The University of Ohio is offering a technology license for a titanium alloy that shows superplastic qualities.
The technology is a titanium based alloy that has the ability to undergo large plastic deformation in tension without failure or fatigue. This alloy has the similar tension characteristics as materials that have a plastic deformation above 200% and a grain size of less than 10 μm. Typically, titanium alloys do not exhibit fine-grain superplasticity in the beta phase field due to rapid grain growth. In this technology, superplasticity can be achieved by an addition of one compound.
The new alloy restricts the beta growth and stabilizes a fine, equiaxed beta grain size at the deformation temperature, thereby enabling superplasticity. The new strain rates are of a magnitude of 2 – 3 times higher when compared to conventional superplasticity. The adjoining diagram shows the microstructure of the titanium alloy.
POTENTIAL FIELDS OF USE
The technology may be highly beneficial in various types of manufacturing industries, such as aerospace, aviation, transportation, and other industries that involve metalworking and lightweight materials. The US market for these combined industries are estimated to be over $85 billion and expected to grow by more than 25% through 2012. Within these markets, the demand in strong, lightweight materials that have superplasticity characteristics, are expected to grow at a higher rate than the general market.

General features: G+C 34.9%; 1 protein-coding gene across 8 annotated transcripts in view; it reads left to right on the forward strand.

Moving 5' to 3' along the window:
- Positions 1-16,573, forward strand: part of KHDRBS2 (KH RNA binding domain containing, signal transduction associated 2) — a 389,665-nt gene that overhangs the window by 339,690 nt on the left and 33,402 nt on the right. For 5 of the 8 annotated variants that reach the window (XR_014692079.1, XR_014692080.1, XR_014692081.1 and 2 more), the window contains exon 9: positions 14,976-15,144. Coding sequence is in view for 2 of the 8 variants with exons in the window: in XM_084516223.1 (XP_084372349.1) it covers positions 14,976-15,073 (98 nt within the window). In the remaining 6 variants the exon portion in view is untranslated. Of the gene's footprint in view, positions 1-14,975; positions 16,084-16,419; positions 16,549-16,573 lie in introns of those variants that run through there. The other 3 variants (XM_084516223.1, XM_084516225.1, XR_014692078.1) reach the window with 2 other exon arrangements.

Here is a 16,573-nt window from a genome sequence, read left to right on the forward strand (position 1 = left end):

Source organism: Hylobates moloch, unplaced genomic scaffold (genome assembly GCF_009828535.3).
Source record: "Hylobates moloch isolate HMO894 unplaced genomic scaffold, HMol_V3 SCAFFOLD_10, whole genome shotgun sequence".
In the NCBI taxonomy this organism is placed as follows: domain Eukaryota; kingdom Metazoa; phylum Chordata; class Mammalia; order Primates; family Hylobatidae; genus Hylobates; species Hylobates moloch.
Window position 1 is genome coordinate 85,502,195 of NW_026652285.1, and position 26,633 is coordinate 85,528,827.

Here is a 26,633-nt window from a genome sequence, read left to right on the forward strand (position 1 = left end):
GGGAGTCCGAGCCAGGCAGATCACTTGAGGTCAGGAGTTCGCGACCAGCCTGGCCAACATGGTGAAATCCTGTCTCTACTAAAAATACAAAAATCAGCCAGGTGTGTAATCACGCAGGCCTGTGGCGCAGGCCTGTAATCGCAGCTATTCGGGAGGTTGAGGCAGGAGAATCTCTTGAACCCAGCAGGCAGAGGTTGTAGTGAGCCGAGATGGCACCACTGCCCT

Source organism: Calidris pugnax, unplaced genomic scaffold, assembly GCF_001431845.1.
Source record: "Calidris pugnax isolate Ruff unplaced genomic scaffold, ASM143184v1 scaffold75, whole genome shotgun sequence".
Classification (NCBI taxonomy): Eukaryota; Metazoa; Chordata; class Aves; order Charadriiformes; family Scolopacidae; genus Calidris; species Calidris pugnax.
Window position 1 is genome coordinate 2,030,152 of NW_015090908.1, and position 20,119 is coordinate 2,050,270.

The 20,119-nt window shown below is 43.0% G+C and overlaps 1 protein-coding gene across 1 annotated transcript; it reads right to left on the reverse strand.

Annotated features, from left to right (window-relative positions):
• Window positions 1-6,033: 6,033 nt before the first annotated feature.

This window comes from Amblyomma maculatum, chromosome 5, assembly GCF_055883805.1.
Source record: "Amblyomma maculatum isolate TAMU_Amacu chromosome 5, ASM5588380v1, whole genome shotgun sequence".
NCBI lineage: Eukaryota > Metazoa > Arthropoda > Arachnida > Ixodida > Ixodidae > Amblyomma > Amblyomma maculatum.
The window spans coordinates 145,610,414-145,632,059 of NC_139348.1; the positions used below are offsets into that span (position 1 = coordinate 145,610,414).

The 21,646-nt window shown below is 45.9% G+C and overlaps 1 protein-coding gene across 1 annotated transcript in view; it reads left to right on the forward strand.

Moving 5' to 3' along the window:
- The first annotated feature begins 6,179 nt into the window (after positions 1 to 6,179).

The titanium based alloy has several benefits over existing technologies:
• Ability to form intricate shapes not possible by other approaches or techniques.
• Higher production rates than conventional superplasticity materials.
• Lower manufacturing and equipment costs to produce materials of the same technical specifications.
• Ability to form near-net/net shapes with enhanced mechanical properties on smaller capacity presses.
• Improved chemical homogeneity due to enhanced diffusion rates.
• Reduced processing and production costs and improved performance with strength, stiffness and microstructure.
STAGE OF DEVELOPMENT
Several validation experiments were conducted in the laboratory to test the occurrence of superplasticity in the material at various stages. Superplasticity was typically exhibited by large elongations of around 200% in tension. Variation of elongation to failure with temperature was calculated to confirm that superplasticity is achieved when boron is added to titanium alloys.
Future attempts will be focused towards identifying various production areas where the technology can be utilized. The strain rate and temperature parameters for each specific composition require optimization before the technology can be adapted for commercial applications.
The patent application for this technology has been filed. Licensing opportunities are available.
Technology Transfer Office
340 West State Street, Unit 11, Athens, OH 45701
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